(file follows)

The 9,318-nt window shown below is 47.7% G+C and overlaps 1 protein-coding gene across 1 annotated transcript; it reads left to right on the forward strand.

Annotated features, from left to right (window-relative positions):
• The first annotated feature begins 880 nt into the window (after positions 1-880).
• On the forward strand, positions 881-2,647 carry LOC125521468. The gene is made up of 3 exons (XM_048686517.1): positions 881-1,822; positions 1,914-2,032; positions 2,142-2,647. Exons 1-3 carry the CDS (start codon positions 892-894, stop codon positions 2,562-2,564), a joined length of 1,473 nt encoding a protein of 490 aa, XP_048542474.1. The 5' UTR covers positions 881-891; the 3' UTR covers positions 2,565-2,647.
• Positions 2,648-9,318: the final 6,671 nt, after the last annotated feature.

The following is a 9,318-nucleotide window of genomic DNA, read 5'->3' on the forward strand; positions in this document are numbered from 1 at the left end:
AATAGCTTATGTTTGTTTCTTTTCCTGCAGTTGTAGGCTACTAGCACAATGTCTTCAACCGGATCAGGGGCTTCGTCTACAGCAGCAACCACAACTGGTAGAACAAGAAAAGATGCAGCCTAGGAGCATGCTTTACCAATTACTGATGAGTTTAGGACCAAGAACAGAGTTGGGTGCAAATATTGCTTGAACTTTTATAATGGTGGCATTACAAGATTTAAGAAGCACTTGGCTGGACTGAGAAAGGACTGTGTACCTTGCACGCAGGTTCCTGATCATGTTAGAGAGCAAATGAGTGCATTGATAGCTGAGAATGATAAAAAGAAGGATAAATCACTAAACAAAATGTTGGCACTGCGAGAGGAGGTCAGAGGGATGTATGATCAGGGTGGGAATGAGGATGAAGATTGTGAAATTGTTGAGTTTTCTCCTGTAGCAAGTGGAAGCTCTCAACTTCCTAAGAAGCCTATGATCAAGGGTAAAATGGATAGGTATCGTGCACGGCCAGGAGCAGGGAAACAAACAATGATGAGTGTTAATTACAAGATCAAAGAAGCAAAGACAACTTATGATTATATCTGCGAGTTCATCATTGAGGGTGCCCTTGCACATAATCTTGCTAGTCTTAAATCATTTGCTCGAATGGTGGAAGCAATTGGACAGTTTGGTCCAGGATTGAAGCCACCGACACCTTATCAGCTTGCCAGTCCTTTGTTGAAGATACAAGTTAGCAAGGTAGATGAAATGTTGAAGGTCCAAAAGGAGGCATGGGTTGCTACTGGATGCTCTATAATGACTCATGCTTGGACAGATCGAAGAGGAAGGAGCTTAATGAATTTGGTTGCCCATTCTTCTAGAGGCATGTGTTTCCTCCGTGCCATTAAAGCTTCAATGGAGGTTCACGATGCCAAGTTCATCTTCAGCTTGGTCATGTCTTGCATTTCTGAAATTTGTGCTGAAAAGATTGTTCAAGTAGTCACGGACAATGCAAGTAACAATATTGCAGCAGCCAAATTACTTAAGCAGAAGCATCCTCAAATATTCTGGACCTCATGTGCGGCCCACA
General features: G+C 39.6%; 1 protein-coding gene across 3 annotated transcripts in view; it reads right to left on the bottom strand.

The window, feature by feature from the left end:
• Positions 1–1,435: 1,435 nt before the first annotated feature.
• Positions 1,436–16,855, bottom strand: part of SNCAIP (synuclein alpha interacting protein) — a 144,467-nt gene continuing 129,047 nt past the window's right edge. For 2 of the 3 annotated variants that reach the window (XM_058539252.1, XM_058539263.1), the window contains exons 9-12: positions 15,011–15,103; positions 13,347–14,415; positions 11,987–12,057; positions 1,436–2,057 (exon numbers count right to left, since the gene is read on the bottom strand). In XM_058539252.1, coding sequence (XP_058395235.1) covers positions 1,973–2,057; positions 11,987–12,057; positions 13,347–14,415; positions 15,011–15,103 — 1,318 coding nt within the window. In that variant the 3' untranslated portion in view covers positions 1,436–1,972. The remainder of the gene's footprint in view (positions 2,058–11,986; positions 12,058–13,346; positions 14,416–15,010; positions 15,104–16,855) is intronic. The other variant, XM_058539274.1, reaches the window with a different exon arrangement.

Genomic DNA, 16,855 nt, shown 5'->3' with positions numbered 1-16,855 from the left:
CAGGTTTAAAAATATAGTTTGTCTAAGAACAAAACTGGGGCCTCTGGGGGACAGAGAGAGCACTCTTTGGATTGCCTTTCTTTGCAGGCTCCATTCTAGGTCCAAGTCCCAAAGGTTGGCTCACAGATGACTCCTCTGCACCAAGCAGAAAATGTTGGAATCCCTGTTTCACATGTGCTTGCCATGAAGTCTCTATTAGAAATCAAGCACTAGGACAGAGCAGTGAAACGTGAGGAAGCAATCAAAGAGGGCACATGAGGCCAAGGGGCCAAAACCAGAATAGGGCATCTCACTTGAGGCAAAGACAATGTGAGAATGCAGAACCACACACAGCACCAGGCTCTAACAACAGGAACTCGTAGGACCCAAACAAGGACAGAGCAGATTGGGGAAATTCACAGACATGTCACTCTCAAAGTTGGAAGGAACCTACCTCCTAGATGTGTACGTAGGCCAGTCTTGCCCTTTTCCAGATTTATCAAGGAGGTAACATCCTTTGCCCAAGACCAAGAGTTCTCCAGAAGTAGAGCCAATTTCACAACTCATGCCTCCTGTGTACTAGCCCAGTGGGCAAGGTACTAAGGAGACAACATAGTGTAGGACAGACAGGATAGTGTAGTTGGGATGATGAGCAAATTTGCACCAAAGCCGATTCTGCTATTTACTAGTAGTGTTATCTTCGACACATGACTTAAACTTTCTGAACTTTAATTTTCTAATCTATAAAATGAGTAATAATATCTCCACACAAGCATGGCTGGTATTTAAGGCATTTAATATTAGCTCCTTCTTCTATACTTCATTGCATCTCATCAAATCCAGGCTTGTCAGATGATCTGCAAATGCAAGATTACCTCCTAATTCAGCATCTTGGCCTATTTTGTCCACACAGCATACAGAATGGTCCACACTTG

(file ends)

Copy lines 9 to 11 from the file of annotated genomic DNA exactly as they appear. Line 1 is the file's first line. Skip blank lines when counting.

The window, feature by feature from the left end:
• Positions 1–1,435: 1,435 nt before the first annotated feature.
• Positions 1,436–16,855, bottom strand: part of SNCAIP (synuclein alpha interacting protein) — a 144,467-nt gene continuing 129,047 nt past the window's right edge. For 2 of the 3 annotated variants that reach the window (XM_058539252.1, XM_058539263.1), the window contains exons 9-12: positions 15,011–15,103; positions 13,347–14,415; positions 11,987–12,057; positions 1,436–2,057 (exon numbers count right to left, since the gene is read on the bottom strand). In XM_058539252.1, coding sequence (XP_058395235.1) covers positions 1,973–2,057; positions 11,987–12,057; positions 13,347–14,415; positions 15,011–15,103 — 1,318 coding nt within the window. In that variant the 3' untranslated portion in view covers positions 1,436–1,972. The remainder of the gene's footprint in view (positions 2,058–11,986; positions 12,058–13,346; positions 14,416–15,010; positions 15,104–16,855) is intronic. The other variant, XM_058539274.1, reaches the window with a different exon arrangement.